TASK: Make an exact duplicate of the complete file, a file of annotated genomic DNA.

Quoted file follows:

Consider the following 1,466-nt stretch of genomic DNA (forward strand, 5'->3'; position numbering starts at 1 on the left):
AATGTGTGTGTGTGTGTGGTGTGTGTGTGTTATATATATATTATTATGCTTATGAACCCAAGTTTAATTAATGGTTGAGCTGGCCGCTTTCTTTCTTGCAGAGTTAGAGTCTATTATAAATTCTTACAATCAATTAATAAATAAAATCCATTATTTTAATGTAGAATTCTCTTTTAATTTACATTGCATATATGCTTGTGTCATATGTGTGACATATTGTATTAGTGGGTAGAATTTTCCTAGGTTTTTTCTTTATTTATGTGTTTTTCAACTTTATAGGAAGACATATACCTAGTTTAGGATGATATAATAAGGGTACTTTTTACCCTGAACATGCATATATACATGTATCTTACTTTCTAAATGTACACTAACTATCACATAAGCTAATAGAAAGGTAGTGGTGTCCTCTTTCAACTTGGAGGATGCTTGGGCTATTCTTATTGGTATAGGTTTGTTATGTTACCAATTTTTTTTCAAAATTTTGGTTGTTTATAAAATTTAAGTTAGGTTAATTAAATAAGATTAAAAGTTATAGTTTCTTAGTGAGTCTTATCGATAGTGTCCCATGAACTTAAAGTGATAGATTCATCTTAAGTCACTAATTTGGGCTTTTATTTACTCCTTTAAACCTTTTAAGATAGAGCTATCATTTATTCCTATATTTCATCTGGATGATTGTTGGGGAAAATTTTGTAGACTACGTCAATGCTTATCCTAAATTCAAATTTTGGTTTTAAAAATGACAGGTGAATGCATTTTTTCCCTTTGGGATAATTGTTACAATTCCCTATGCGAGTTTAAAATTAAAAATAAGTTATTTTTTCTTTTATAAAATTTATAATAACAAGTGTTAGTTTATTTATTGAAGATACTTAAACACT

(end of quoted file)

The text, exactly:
Consider the following 1,466-nt stretch of genomic DNA (forward strand, 5'->3'; position numbering starts at 1 on the left):
AATGTGTGTGTGTGTGTGGTGTGTGTGTGTTATATATATATTATTATGCTTATGAACCCAAGTTTAATTAATGGTTGAGCTGGCCGCTTTCTTTCTTGCAGAGTTAGAGTCTATTATAAATTCTTACAATCAATTAATAAATAAAATCCATTATTTTAATGTAGAATTCTCTTTTAATTTACATTGCATATATGCTTGTGTCATATGTGTGACATATTGTATTAGTGGGTAGAATTTTCCTAGGTTTTTTCTTTATTTATGTGTTTTTCAACTTTATAGGAAGACATATACCTAGTTTAGGATGATATAATAAGGGTACTTTTTACCCTGAACATGCATATATACATGTATCTTACTTTCTAAATGTACACTAACTATCACATAAGCTAATAGAAAGGTAGTGGTGTCCTCTTTCAACTTGGAGGATGCTTGGGCTATTCTTATTGGTATAGGTTTGTTATGTTACCAATTTTTTTTCAAAATTTTGGTTGTTTATAAAATTTAAGTTAGGTTAATTAAATAAGATTAAAAGTTATAGTTTCTTAGTGAGTCTTATCGATAGTGTCCCATGAACTTAAAGTGATAGATTCATCTTAAGTCACTAATTTGGGCTTTTATTTACTCCTTTAAACCTTTTAAGATAGAGCTATCATTTATTCCTATATTTCATCTGGATGATTGTTGGGGAAAATTTTGTAGACTACGTCAATGCTTATCCTAAATTCAAATTTTGGTTTTAAAAATGACAGGTGAATGCATTTTTTCCCTTTGGGATAATTGTTACAATTCCCTATGCGAGTTTAAAATTAAAAATAAGTTATTTTTTCTTTTATAAAATTTATAATAACAAGTGTTAGTTTATTTATTGAAGATACTTAAACACT